"Lights?" I asked, noticing for the first time the thin cables of light stretching across the room. I helped as Paula tugged off my last bit of clothing.

"Submind engineered a bio-luminescent host," Paula said. "That's why it's so bright in here. I'm not sure yet which direction to encourage."

I knew how she felt... about which direction I mean. It took a few more minutes for the light to kick in. We decided to call them glow vines. Paula flatly vetoed my 'glow worms' suggestion. They look like worms to me, but since they are very bright, it's hard to tell. Never mind what else we did.


Dog Kennel

Captain Miller has surprised me once again. The good Captain called me to ask if I could arrange a complete redesign of his apartment, or, failing that, one of the bedrooms, to accommodate Comet's new needs. It is becoming clear to me that Captain Raymond Miller doesn't intend to take his dog and troopship and go back to the OSA or somewhere, anywhere, away from here.

Not only did Miller get his dog a symbiote and vac-suit, but he did so while getting his own set of bio-tech gear. I'm still not sure whether I like the guy. He is such an officious and yet pushy little person that I've been thinking about putting his name on the list for Minister of Immigration.

The dog, Comet, has the largest symbiote I've ever seen. It appears to be attached, in part, to the base of the dog's skull. It protrudes outward behind Comet's ears like a flattened ridge with two horn points. It also covers Comet's spine with a horned ridge going to the base of the his tail. He looks deadly... except his tail is usually wagging.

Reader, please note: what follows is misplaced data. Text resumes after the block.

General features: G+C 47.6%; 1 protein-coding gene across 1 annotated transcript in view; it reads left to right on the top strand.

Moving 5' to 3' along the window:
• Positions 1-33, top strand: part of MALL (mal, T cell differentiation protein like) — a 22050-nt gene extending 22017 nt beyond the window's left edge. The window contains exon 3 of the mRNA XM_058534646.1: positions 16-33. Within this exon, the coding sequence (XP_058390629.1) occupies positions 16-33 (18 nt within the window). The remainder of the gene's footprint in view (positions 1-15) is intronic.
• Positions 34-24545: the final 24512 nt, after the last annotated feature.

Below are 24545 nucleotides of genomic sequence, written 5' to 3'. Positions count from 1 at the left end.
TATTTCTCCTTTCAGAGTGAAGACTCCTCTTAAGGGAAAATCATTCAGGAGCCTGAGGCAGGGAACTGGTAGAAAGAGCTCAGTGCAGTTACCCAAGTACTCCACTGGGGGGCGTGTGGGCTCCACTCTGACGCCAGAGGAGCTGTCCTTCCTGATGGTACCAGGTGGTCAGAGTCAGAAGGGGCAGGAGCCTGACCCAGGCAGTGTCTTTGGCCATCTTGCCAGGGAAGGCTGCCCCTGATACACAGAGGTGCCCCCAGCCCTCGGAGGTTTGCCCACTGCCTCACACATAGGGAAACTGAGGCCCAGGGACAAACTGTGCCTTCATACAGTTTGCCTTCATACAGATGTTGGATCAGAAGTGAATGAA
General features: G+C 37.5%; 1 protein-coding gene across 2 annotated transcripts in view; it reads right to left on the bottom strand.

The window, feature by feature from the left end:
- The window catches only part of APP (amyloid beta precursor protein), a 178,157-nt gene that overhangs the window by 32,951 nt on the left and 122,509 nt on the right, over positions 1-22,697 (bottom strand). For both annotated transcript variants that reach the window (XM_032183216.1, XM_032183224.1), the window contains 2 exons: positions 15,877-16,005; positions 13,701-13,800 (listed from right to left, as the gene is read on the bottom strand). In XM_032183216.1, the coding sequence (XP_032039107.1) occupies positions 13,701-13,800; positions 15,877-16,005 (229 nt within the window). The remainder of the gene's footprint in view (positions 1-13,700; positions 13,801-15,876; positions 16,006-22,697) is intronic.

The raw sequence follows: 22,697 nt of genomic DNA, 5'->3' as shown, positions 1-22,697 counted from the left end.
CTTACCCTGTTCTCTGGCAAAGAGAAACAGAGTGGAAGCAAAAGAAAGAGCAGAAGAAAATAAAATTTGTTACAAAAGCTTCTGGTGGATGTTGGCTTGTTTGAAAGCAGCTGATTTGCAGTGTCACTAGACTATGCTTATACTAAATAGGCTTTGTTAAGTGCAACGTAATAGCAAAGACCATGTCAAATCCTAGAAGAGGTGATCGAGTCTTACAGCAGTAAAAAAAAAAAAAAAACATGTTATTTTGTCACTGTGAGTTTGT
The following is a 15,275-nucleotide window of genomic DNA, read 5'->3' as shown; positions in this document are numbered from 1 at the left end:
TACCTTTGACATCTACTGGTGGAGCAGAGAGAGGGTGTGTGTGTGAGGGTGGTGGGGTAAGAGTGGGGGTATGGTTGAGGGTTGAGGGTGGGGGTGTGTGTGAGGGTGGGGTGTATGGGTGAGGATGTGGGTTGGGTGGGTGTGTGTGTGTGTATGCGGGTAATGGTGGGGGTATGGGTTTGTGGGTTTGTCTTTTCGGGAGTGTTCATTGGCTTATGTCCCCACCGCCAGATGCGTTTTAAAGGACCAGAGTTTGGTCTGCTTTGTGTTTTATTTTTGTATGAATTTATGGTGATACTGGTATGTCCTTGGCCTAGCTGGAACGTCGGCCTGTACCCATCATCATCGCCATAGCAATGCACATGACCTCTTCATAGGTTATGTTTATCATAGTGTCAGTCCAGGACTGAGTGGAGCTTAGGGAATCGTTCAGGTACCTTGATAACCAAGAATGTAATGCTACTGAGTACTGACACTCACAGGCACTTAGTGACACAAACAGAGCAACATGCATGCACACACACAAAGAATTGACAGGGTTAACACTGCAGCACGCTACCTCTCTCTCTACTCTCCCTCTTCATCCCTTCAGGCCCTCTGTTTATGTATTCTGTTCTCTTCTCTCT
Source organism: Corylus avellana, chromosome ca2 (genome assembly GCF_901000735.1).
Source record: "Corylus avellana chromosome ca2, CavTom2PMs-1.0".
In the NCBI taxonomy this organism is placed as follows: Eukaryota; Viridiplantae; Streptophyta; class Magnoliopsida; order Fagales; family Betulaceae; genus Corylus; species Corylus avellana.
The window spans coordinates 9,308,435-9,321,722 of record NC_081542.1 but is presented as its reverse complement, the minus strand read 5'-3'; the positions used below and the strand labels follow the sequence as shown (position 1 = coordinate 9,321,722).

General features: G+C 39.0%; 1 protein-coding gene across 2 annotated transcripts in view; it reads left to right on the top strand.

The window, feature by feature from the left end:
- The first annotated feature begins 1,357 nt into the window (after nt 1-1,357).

"Why is Comet's symbiote so large?" I asked, when the Captain paused his explanations to take a breath.

"Oh," the Captain said. "Comet had brain damage when he was a pup. Oxygen starvation. Effected respiratory and circulation, but minimal cognitive damage. We implanted some regulator devices. I forget what the surgeon called them, but I made sure it wouldn't be a problem before Comet and I went ahead with the procedure here. If I had known this sym-bot was going to remove the implants and make such dramatic changes, I would have arranged for proper facilities to be installed while we were in the med-vats."

I was still trying to determine how someone could tell 'minimal cognitive damage' in a stupid dog when Captain Miller took a breath. I either had to say something or let him keep talking about Comet until he ran out of air again.

"Have you met Doc?" I asked sarcastically. Doc is an obvious case of 'dramatic changes.'

Miller either missed or ignored my sarcasm. "I've known her for years. You know that. Her circumstances are different. I suppose Comet's circumstances are a bit unusual also, but I didn't think of it. Not that I would have hesitated once I understood how much it would help. You didn't see much of Comet before this, but I've never seen him so happy. I think before he was uncomfortable all of the time."